Many large companies across the UK have seen a huge negative impact on their finances as a result of the coronavirus outbreak.
In the midst of the crisis, the UK government pointed out that it is willing to assist the main British companies which were strongly impacted by the coronavirus outbreak.
The Transport Secretary Grant Shapps, mentioned a financial rescue plan called “Project Birch” when they were conferring the future of the aviation industry in Parliament last week.
The Treasury stated that “last resort” support would be made available if a firm`s failure would “disproportionately harm the UK economy.”
A number of large firms in the UK is seeking government assistance to survive the dramatic economic crisis. Among them is the Jaguar Land Rover, which is negotiating to secure a one billion pound loan.
It was reported that the British`s biggest steel producer, Tata Steel has approached both the Welsh and the UK governments for financial assistance that could run into millions.
The government already came up with initiatives to assist companies weather the pandemic, including loan programmes, deferring of tax payments and the furlough scheme, which grants workers 80 per cent of their income paid by the government.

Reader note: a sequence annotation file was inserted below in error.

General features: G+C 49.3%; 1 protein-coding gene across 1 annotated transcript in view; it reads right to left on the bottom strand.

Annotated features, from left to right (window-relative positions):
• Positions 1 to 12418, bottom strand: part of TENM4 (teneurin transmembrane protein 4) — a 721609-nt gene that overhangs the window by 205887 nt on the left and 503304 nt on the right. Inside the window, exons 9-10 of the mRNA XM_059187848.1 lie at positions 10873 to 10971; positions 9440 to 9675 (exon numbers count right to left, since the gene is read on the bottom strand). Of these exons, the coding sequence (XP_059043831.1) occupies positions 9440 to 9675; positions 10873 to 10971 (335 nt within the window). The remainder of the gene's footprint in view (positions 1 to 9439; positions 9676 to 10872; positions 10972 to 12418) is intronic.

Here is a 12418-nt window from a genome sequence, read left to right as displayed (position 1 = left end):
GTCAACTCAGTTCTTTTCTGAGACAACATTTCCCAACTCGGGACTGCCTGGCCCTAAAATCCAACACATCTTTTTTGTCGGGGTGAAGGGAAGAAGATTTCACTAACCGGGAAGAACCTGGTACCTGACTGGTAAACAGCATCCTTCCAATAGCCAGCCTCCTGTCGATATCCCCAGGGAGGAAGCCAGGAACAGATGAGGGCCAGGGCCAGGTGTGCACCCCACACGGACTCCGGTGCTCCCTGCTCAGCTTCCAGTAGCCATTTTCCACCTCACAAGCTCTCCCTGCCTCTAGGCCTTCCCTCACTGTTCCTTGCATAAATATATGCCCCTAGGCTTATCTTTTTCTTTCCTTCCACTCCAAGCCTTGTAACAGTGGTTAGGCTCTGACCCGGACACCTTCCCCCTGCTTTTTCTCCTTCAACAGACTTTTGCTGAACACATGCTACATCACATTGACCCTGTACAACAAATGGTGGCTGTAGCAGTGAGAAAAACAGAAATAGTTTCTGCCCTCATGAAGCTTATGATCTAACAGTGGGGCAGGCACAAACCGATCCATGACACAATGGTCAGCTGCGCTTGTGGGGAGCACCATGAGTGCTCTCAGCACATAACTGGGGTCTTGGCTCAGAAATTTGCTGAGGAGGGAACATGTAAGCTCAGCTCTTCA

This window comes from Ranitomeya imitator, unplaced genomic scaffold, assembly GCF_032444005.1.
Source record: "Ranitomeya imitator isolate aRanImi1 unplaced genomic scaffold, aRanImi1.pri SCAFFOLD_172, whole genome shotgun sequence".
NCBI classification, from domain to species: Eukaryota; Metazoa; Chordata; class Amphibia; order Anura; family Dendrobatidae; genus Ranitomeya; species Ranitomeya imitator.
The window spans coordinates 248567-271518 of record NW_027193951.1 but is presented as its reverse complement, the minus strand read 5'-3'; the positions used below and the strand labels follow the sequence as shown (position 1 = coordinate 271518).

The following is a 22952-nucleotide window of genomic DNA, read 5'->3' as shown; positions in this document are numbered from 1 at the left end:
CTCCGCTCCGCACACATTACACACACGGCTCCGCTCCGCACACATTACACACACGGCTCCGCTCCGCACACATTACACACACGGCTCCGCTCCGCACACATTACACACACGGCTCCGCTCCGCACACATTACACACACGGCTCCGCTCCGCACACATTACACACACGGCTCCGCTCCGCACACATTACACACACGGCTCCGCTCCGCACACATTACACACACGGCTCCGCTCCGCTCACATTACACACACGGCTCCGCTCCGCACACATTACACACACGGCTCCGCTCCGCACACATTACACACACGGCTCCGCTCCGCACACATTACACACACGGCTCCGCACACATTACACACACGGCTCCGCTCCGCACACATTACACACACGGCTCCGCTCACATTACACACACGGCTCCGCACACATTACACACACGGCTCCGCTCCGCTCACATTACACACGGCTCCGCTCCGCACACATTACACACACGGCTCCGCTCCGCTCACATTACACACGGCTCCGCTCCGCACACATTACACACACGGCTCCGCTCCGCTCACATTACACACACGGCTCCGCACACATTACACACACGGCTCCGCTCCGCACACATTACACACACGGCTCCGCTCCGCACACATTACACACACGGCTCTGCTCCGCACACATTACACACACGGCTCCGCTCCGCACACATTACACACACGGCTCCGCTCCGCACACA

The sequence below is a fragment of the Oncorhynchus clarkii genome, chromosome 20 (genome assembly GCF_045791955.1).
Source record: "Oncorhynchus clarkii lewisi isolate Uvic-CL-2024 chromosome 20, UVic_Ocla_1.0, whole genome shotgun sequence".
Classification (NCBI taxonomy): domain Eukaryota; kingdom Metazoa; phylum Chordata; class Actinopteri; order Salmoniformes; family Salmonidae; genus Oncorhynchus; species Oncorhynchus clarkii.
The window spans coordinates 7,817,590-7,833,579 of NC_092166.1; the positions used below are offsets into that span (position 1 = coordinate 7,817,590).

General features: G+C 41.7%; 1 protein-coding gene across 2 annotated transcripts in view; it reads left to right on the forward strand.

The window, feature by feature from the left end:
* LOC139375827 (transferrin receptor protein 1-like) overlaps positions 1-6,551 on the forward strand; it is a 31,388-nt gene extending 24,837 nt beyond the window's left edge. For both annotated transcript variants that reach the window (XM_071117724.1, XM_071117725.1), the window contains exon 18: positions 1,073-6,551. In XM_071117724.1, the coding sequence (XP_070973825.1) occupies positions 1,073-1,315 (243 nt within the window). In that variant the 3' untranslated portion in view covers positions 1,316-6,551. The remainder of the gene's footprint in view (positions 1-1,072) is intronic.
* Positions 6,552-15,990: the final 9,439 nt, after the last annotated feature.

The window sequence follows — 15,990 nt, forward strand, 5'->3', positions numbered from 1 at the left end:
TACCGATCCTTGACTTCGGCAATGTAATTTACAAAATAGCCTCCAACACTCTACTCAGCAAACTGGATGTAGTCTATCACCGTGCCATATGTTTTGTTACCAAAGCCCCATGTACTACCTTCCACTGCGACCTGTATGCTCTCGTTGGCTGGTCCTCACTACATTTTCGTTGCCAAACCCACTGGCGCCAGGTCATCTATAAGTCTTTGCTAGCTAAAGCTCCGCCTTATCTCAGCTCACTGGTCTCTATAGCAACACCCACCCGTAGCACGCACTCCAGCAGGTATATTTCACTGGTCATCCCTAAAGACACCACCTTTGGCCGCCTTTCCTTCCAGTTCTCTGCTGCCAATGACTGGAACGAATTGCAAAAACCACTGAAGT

The Treasury spokesperson said: “We have put in place unprecedented levels of support to help businesses get through this crisis. Beyond that, many firms are getting support from established market mechanisms, such as existing shareholders, bank lending and commercial finance.
“In exceptional circumstances, where a viable company has exhausted all options and its failure would disproportionately harm the economy, we may consider support on a ‘last resort’ basis.
“As the British public would expect, we are putting in place sensible contingency planning and any such support would be on terms that protect the taxpayer.”
The government came up with initiatives to assist companies weather the pandemic, including loan programmes, deferring of tax payments and the furlough scheme, which grants workers 80 per cent of their income paid by the government.